Blog Entries With Tag: Inset II

Posted: Jun 14, 2013
Artwork from bunbunlandia on WordPress dated March 10, 2012                                   

For those of you wondering about my little SCREAM on Facebook earlier today - about removing an infusion set (Contact Detach) - from my arm - that could be a potential gusher (in my eyes I was thinking more of a geyser) according to some of my D-mates 3 days before and how I faired.  Well, here's the LONG low down (and this is aimed at some of the commentors saying that they'd never done an arm infusion site before - it can be done - even by yourself).  

The reason I had written this - was my tubing the next day after putting the infusion set in (my 2nd arm installation - yes - I'm no longer a virgin) - had a very very weak pinkish tinge to it - though I couldn't tell if it was inside (from rubbing on a red top - which I hadn't) or from a broken blood vessel when putting the set in.  The funny thing is - it was not at the infusion site where the needle was inserted - but further past where the detachment area is on the tubing (managed to luck in on finding a 31" tubing from the Comfort sets I used to use in the beginning).  The longer tubing is much better so I can also clip the pump onto my usual waistband of my pants - before that - it was impossible unless I had no long neck/torso.  Having that extra 10" really makes a difference (oh this sounds like a Long John Silver movie).  And yes, for those dudes out there - who asked the question - where does the pump go - check my previous blog.

Many comments on my post at the Facebook group page of Insulin Pumpers gave varied responses to my plea of "help"!  Due to being self taught on the insulin pump - and not having an endo or diabetes team I can go to for help - in person - I've had to be my own human guinea pig in many things I do - of course - along with the bible from John Walsh - Pumping Insulin (5th edition was released last year) and various other books I've recommended over the years here at

Just a joke but Duck tape is VERY handy

So, here I was prepared - armed with my medical kit - pads & tape to soak up this potential pouring of blood when I remove my infusion set.  I actually thought I was having a low blood sugar at the time, except I wasn't.  I thought I should pop one of my Ativan aka "happy pills" I was given earlier in the year by my GP when I went away on my 2 week sailing holiday - but resisted the urge due to my fear  of becoming dependent on them (insulin is ENOUGH thank you very much).  My GP was a smart cookie - as she only gave me 20 - and I still have 9 left six months later.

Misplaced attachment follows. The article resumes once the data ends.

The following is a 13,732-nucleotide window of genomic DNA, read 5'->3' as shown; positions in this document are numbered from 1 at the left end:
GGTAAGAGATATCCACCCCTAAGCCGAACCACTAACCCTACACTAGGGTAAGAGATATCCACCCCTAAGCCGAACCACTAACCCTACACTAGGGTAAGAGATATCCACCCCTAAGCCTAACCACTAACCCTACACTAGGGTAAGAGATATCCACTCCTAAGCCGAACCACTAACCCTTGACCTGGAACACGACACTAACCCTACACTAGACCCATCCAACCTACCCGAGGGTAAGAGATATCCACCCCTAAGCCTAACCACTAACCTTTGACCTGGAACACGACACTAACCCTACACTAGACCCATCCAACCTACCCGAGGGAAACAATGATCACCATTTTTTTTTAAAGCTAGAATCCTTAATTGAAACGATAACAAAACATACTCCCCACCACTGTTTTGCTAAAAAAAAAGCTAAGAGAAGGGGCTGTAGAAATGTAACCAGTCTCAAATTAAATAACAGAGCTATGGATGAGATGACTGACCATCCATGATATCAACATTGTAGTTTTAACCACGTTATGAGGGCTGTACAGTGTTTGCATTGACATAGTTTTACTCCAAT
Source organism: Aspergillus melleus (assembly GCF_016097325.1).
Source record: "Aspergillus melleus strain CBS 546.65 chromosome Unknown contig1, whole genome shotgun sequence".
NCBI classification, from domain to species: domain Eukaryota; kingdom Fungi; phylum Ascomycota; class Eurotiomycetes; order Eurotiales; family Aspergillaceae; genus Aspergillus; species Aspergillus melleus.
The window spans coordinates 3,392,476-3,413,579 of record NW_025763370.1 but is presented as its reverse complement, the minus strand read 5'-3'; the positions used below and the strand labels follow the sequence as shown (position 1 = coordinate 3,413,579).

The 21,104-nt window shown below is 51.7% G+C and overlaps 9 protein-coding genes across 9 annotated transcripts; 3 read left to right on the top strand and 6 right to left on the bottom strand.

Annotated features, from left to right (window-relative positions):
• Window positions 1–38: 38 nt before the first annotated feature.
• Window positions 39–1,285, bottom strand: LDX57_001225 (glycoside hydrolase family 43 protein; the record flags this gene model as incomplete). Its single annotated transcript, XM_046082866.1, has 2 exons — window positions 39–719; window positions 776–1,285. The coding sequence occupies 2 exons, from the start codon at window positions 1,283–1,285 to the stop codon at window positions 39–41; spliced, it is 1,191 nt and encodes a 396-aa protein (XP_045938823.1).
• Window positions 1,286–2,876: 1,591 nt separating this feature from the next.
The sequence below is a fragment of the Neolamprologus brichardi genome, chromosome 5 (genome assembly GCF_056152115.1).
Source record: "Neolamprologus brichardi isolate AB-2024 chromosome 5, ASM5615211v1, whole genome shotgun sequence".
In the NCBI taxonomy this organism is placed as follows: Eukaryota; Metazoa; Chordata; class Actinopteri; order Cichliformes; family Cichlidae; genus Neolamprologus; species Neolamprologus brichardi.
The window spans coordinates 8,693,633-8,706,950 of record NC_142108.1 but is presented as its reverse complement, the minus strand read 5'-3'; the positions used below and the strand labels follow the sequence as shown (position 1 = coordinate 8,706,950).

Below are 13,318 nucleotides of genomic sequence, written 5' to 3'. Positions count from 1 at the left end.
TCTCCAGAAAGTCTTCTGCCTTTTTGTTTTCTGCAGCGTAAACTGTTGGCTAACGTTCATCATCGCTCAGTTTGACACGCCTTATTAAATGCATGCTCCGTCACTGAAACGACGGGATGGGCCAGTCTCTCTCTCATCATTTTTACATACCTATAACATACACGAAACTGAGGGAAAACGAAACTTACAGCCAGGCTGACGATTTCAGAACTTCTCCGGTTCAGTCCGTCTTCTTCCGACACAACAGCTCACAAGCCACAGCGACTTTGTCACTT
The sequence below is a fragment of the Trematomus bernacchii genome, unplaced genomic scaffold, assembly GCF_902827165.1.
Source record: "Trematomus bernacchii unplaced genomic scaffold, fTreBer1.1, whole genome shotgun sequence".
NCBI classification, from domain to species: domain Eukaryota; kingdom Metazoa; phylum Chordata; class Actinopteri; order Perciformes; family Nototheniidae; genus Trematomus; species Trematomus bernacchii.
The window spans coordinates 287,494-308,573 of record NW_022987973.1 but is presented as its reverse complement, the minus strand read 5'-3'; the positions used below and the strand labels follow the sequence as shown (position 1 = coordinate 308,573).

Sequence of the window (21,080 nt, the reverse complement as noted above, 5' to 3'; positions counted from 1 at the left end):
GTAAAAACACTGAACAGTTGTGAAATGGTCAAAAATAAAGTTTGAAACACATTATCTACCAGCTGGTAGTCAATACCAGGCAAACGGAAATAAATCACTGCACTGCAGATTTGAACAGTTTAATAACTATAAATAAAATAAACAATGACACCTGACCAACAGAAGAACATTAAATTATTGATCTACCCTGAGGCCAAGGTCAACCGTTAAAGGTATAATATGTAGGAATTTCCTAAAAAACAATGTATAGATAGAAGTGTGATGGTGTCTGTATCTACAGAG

I gently pulled out the infusion set - all set to put the padding/tape in place - prior to hitting the floor - NOTHING ... I mean .... NOTHING - all I see is a little teeny tiny hole where the infusion needle was inserted - that's it! Phew!  At that point I knew thare was higher life above us - that is looking down  - knowing that I didn't need any drama in my life (hmmm, what's this blog all about??). 

Today, for my third try at an arm infusion site - I've decided to use the mini-wanna-be Omnipod (humour me John as the wanna-be-Princess) - aka Inset II.  The tubing is turned the right way - and as usual - pump is sitting in it's normal happy place (BTW, it gets REALLY warm there).  Sadly, the tubing on the Inset II I use (I've got 2 more boxes before I can reorder longer tubing of 43") - isn't as long.  I liked having the option of wearing in either places the last 3 days.

And yes, to some of those on Facebook who asked the question about absorption of insulin being better or worse in the arm, than my usual stomach, legs, lower back sites - I'm wondering if it's better - due to never having been used for infusion sets that stay in place for 3 days.  I did find I had a few interesting low's with this past infusion set - that aren't quite explainable - except at the time I thought perhaps it was due to hitting blood vessel.  It could be due weather - since I tend to use less insulin when it's humid AND warm.  It also could be due to the fact the set was in part of my muscular part of my arm - which can cause faster absorption of insulin.   Lots of scenarios here as to "why".
Back of arm for latest infusion site
Luckily, the latest infusion set is now in the back area of my arm that you see above - in the fatty portion of my arm - not up front in the more muscular area that I had just removed.  I just know I'm sensitive to insulin (I use less insulin than a person of my weight should use according to books I've read) - so wondering if I've become more sensitive.  Questions, questions, questions.  Who knows - but in the meantime I'm back to keeping a written log during this arm infusion test and see if perhaps I have to make some changes on my programming (either basal / I:C / ISF).  One step at a time of course - starting with basal testing first if my blood sugars (BG's) continue wonky.  Otherwise, things get even more complicated with too many scenarios that can overwhelm what you are trying to accomplish.